A First for Women’s Health

2011 Women's Guidelines provides sound advice

heart vascular health line art

Most grownups know the facts of life: That there are two sexes, and that they have certain physical differences. But believe it or not, it’s only been in the past 20 years or so that the medical establishment has acknowledged that women in general experience heart disease differently from men.  And it’s only now that the American Heart Association has published it’s first heart disease guidelines specifically for women.  The good news is that the 2011 Women’s Guidelines were worth waiting for, and are full of sound advice based on real-world experience. Here are the highlights:

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Lifestyle changes – Don’t start smoking. Quit if you do. Women who smoke should be provided with counseling and learn about nicotine replacement therapy and behavior programs.

You should accumulate at least 150 minutes of moderate exercise, and 75 minutes of vigorous intensity exercise per week, or an equivalent combination of both. Engage in muscle-strengthening activities that involve all major muscle groups at least twice a week.

Eat mostly fruits, vegetables, and whole-grain, high-fiber foods. Eat fish (especially oily fish) at least twice a week and avoid saturated fat, cholesterol, alcohol, sodium and sugar. No trans fats. If you have high cholesterol or high triglycerides, consider taking Omega-3 fatty acid supplements (ask your doctor).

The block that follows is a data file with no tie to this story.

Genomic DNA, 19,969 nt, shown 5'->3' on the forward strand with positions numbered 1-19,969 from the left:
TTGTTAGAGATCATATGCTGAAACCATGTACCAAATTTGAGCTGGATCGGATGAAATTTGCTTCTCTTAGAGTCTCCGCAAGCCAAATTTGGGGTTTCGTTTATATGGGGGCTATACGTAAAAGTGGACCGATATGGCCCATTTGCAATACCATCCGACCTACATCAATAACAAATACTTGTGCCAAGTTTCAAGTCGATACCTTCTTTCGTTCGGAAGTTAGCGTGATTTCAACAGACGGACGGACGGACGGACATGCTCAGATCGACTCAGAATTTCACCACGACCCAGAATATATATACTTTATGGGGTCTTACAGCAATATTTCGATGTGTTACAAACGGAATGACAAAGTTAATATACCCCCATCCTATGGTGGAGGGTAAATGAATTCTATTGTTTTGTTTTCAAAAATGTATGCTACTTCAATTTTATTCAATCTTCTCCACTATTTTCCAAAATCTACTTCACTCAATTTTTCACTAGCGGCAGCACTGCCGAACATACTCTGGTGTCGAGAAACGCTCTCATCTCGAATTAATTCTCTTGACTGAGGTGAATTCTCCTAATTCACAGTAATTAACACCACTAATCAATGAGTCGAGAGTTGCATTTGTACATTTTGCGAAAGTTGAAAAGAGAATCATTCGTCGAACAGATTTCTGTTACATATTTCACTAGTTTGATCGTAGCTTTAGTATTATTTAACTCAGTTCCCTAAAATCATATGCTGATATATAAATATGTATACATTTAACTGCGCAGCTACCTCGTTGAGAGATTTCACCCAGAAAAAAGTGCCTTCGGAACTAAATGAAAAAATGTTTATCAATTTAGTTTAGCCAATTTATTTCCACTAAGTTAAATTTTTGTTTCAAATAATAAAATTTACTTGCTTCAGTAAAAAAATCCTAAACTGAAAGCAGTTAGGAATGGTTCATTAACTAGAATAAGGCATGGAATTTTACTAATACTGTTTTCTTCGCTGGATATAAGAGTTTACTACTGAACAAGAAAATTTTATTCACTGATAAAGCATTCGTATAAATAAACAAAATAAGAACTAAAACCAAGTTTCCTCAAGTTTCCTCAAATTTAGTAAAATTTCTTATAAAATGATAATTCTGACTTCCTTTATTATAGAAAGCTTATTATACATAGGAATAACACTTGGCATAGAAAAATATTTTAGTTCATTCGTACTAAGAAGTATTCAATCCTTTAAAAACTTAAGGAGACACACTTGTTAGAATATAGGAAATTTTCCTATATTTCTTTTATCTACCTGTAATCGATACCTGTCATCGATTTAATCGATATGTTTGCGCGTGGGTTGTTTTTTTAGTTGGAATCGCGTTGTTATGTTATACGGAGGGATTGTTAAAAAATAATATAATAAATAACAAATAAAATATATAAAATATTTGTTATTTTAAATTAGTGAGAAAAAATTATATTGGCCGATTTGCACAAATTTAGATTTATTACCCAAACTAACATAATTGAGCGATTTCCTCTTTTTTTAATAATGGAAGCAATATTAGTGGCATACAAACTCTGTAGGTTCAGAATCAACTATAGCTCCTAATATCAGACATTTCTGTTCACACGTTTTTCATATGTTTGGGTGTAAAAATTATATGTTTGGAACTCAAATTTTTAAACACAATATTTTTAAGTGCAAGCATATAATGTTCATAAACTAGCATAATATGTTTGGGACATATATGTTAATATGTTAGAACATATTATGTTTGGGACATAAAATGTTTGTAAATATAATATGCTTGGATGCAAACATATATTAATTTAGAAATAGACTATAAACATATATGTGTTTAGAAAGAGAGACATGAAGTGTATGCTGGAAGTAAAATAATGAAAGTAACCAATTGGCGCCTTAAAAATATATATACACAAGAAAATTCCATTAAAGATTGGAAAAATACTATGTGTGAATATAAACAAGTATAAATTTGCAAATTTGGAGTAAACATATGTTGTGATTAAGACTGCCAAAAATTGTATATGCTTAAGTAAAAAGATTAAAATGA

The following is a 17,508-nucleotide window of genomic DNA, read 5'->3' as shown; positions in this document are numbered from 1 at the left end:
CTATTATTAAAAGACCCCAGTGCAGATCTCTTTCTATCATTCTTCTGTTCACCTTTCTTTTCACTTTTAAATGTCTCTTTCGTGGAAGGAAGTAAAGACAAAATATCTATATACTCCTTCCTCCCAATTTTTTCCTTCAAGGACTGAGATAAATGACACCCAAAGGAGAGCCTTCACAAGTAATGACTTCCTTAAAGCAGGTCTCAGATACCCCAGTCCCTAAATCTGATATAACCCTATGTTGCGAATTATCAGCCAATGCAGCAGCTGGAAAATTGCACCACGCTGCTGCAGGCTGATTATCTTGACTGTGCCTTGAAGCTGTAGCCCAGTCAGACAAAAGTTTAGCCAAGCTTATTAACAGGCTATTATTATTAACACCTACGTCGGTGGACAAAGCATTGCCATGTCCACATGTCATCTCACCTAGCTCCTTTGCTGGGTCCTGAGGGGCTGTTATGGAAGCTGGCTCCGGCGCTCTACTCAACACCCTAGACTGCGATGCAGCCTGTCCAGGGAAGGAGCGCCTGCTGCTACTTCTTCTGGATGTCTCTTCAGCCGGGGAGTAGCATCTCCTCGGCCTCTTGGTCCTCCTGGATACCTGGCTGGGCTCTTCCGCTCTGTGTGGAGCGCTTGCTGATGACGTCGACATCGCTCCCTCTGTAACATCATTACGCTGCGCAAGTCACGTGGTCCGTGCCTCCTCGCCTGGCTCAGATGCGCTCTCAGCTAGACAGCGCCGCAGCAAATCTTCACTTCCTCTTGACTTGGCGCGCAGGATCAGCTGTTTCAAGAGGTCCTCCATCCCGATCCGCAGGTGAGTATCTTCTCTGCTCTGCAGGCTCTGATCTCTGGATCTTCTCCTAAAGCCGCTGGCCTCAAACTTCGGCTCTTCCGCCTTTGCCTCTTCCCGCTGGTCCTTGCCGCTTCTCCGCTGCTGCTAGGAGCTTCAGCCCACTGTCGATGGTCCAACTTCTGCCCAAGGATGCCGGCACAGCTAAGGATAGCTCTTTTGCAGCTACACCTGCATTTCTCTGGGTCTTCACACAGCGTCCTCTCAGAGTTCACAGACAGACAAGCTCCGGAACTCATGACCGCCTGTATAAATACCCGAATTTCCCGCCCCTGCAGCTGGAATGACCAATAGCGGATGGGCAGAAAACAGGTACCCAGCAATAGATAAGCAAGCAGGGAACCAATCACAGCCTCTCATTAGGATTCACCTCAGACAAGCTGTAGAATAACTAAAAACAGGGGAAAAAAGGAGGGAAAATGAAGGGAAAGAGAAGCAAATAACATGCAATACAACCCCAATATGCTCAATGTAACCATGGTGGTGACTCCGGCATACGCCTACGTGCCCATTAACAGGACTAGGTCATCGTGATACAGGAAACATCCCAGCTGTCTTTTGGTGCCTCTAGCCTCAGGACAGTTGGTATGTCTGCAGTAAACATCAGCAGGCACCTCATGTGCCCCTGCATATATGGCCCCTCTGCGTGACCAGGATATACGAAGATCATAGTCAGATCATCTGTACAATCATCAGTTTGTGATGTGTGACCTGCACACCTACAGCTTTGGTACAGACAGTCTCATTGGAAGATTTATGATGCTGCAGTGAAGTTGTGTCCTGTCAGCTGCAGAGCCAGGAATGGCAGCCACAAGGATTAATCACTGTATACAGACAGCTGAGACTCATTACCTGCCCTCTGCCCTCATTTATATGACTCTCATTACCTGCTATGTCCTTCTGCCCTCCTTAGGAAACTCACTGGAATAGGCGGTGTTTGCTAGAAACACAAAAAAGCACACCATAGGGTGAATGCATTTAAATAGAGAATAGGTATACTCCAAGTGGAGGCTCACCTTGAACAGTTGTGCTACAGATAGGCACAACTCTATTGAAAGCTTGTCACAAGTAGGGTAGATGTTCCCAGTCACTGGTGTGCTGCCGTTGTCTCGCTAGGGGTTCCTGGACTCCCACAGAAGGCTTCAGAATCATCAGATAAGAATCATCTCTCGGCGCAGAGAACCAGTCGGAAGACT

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Major risk modifications –  Maintain a body mass index of less than 25, a waist size of less than 35 inches, and an optimal blood pressure of less than 120/80 mmHg.

Preventive drugs – Medication should be prescribed to women with blood pressure greater than or equal to 140/90.

Leslie Cho, MD, director of the Women’s Cardiovascular Center at Cleveland Clinic, says it is important to talk to your primary care doctor about your risk factors for heart disease. If you have multiple risk factors, your doctor will need to design a specific plan of treatment for you.  “For example, rheumatologic diseases such as lupus and rheumatoid arthritis can increase heart disease risk by three to five times,” Dr. Cho explains. “So these patients will need to work extra hard to protect their hearts.

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